Detecting Illegal Fishing Vessels

Illegal Fishing Detection expedition

Challenge

Illegal, unreported and unregulated (IUU) fishing is an international problem that threatens the health of marine ecosystems globally. Marine Protected Areas (MPAs) create safe havens for fish stocks and wildlife, and provide strong socio-economic benefits for coastal communities around the world.

In 2010, the UK Government established a new MPA to halt commercial fishing across 640,000km2 of the Indian Ocean called the British Indian Ocean Territory (BIOT), which is 370 miles south of the Maldives and is home to the some of the most biodiverse waters on the planet. However pressure from illegal fishing still threatens the wildlife and fish stocks that reside there. 

 

Technical Solution

Since 2010, ZSL has worked closely with the BIOT administration (BIOTA) in the Foreign and Commonwealth Office and with the Bertarelli Foundation to develop an ambitious programme of research to support better management of the marine reserve.

In 2017, ZSL collaborated with the BIOTA to trial underwater acoustic sensors to detect illegal fishing vessels within the British Indian Ocean Territory. This formed part of a wider initiative to trial emerging technologies to boost enforcement efforts across the whole MPA.

ZSL, together with JASCO Applied Sciences, evaluated and tested readily available underwater acoustic sensors (or hydrophones) to be integrated with ZSL’s Instant Detect satellite communication solution; a real-time early warning system for protected areas

The solution uses hydrophones to listen around the clock in remote archipelagos and coral lagoons. JASCO’s intelligent algorithms are able to distinguish engine tones from large ships to even the smallest wooden vessels and ZSL’s Instant Detect system then transmits a real-time alert to a control room.

Because it is able to detect smaller vessels, the solution can complement large scale satellite technologies which are typically designed to monitor larger vessels, and by ensuring the technology is compatible with open analytics tools such as OceanMind, enforcement teams are able to have a suite of enforcement tools to enable them to better monitor MPAs and reduce illegal fishing.

An expedition took place to test underwater detection equipment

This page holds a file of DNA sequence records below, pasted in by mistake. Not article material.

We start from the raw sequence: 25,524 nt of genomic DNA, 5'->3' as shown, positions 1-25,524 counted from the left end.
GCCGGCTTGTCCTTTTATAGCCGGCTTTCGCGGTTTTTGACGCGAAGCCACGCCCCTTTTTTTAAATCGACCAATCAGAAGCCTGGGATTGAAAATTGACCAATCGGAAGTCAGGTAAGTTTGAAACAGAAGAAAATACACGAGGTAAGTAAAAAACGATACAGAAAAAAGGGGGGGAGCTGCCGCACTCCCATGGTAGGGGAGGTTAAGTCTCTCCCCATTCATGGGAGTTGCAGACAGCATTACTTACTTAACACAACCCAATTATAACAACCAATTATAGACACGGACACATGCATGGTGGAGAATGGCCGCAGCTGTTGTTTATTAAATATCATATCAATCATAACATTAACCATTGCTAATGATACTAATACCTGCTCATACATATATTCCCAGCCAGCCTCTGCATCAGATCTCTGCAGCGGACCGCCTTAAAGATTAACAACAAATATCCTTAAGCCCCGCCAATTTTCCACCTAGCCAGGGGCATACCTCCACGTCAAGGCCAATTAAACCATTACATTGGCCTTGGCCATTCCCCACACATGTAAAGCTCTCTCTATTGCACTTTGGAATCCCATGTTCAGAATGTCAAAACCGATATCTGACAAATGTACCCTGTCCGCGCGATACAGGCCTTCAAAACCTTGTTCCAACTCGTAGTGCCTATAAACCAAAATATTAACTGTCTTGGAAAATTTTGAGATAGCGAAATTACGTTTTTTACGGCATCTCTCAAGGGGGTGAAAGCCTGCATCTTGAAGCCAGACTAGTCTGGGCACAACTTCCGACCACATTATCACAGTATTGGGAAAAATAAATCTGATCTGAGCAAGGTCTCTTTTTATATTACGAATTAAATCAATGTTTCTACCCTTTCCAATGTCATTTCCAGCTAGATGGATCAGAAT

Outcomes

Whilst underwater acoustics are widely used to monitor ocean health and human impacts, their application to monitor illegal fishing vessels is fairly innovative. ZSL led a collaborative process with enforcement and technology specialists to ensure the solution was fit for purpose and cost effective. In 2017, ZSL and JASCO Applied Sciences attended the April 2017 expedition to BIOT to thoroughly test and validate the technology. Results:

  • Tested under water acoustic sensors and algorithms within coral lagoons.
  • Extensive modelling to validate the technology will provide BIOTA with ~90% coverage at two fishing hotspots, spanning a total of 500km2.  
  • Captured long term underwater noise recordings to understand noise patterns within a reef environment. 
  • In addition to listening to vessel detection events, the hydrophones can be used to study the presence and behavior of marine mammals by listening to their whistles and clicks. 
  • Completed the concept design for an autonomous vessel detection system that fulfills the needs of Marine Protected Area managers, specifically:
    - High and accurate detection rate 
    - Improves efficiency of patrol teams
    - Able to withstand harsh environments 
    - Can be left in situ for up to three months 
    - Can be moved to different hotspots within the MPA
    - Affordable and low ongoing costs

  

What’s Next?

ZSL seeks new funding to extend our research to new protected areas, trial the technology at different sites and share learnings. We have the blue print and partnerships in place to build a prototype system and we wish to continue our research and development to investigate new emerging sensors that can help detect illegal fishing vessels. If you have a trial site, relevant experience or new sensor you would like to speak to us about please contact emily.loving@zsl.org 

Project Information

People Involved

  • Sophie Maxwell, Conservation Technology Lead
  • Emily Loving, Project Manager
  • Tom Letessier, IOZ Chagos Consortium Science Coordinator
  • Rachel Jones, Project Manager 

General enquiry: emily.loving@zsl.org 

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